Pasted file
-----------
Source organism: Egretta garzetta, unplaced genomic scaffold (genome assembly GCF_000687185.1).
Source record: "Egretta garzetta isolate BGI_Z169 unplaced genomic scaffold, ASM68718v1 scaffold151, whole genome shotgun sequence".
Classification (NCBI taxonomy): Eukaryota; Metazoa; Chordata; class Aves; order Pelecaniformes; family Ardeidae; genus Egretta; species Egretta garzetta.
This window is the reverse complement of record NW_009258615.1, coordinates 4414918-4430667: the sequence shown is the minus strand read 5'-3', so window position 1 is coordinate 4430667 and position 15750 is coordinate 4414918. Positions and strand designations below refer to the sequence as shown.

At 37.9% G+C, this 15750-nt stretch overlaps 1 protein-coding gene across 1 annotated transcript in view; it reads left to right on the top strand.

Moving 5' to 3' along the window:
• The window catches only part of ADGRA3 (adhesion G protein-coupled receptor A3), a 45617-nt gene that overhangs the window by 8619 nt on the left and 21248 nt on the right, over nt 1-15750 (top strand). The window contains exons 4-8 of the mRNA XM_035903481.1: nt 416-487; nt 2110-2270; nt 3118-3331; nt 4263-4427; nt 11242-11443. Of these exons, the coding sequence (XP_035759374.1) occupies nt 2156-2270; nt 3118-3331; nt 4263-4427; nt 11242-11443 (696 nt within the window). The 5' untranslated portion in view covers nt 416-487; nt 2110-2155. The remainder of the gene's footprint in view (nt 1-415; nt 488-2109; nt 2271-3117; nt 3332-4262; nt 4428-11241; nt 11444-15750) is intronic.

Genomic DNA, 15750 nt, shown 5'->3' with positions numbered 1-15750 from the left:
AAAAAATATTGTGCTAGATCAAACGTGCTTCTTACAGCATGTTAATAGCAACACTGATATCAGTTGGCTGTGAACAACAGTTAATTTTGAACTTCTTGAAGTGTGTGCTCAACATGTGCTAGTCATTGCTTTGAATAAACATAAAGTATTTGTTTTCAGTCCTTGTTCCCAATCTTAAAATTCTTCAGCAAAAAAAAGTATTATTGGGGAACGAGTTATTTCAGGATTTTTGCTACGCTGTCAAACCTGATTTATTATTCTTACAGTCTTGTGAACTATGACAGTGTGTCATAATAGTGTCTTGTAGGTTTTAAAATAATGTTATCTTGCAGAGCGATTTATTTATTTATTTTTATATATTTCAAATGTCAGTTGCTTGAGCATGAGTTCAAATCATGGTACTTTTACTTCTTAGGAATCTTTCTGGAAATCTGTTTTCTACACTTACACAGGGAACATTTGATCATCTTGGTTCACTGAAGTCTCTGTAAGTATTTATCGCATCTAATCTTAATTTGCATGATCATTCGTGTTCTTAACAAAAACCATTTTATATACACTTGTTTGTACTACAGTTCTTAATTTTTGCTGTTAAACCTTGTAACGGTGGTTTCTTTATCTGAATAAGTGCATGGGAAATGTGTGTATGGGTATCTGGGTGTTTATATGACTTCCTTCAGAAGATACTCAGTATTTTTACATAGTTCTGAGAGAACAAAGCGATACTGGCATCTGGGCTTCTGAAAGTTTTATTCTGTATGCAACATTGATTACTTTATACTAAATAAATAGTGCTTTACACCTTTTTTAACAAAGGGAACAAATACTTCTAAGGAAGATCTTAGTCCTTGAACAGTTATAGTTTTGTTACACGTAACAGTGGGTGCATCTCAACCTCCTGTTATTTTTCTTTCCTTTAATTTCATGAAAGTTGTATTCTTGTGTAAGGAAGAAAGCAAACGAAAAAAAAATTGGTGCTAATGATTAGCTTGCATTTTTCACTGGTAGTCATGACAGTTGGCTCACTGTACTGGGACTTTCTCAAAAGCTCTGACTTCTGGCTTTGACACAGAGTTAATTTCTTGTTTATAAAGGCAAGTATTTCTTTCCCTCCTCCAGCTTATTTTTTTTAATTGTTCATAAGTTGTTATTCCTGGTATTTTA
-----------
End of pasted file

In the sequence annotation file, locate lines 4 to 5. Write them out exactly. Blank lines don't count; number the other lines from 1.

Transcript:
This window is the reverse complement of record NW_009258615.1, coordinates 4414918-4430667: the sequence shown is the minus strand read 5'-3', so window position 1 is coordinate 4430667 and position 15750 is coordinate 4414918. Positions and strand designations below refer to the sequence as shown.

At 37.9% G+C, this 15750-nt stretch overlaps 1 protein-coding gene across 1 annotated transcript in view; it reads left to right on the top strand.